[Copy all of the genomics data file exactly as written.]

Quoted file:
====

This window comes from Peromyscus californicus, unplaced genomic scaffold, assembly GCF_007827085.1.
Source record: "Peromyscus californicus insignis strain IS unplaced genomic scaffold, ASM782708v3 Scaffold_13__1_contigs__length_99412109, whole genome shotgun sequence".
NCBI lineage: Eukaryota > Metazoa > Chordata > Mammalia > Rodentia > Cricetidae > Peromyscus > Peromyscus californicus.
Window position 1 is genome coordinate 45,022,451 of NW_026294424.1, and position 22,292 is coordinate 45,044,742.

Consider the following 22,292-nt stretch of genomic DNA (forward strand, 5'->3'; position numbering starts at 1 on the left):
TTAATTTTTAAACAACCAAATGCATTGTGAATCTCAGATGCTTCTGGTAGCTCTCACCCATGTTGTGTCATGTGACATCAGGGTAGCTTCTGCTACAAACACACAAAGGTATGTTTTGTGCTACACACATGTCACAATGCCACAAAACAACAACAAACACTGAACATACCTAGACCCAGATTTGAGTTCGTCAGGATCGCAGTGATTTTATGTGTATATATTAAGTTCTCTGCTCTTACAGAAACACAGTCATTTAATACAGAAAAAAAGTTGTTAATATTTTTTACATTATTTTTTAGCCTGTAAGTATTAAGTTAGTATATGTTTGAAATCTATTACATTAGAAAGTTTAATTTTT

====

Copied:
This window comes from Peromyscus californicus, unplaced genomic scaffold, assembly GCF_007827085.1.
Source record: "Peromyscus californicus insignis strain IS unplaced genomic scaffold, ASM782708v3 Scaffold_13__1_contigs__length_99412109, whole genome shotgun sequence".
NCBI lineage: Eukaryota > Metazoa > Chordata > Mammalia > Rodentia > Cricetidae > Peromyscus > Peromyscus californicus.
Window position 1 is genome coordinate 45,022,451 of NW_026294424.1, and position 22,292 is coordinate 45,044,742.

Consider the following 22,292-nt stretch of genomic DNA (forward strand, 5'->3'; position numbering starts at 1 on the left):
TTAATTTTTAAACAACCAAATGCATTGTGAATCTCAGATGCTTCTGGTAGCTCTCACCCATGTTGTGTCATGTGACATCAGGGTAGCTTCTGCTACAAACACACAAAGGTATGTTTTGTGCTACACACATGTCACAATGCCACAAAACAACAACAAACACTGAACATACCTAGACCCAGATTTGAGTTCGTCAGGATCGCAGTGATTTTATGTGTATATATTAAGTTCTCTGCTCTTACAGAAACACAGTCATTTAATACAGAAAAAAAGTTGTTAATATTTTTTACATTATTTTTTAGCCTGTAAGTATTAAGTTAGTATATGTTTGAAATCTATTACATTAGAAAGTTTAATTTTT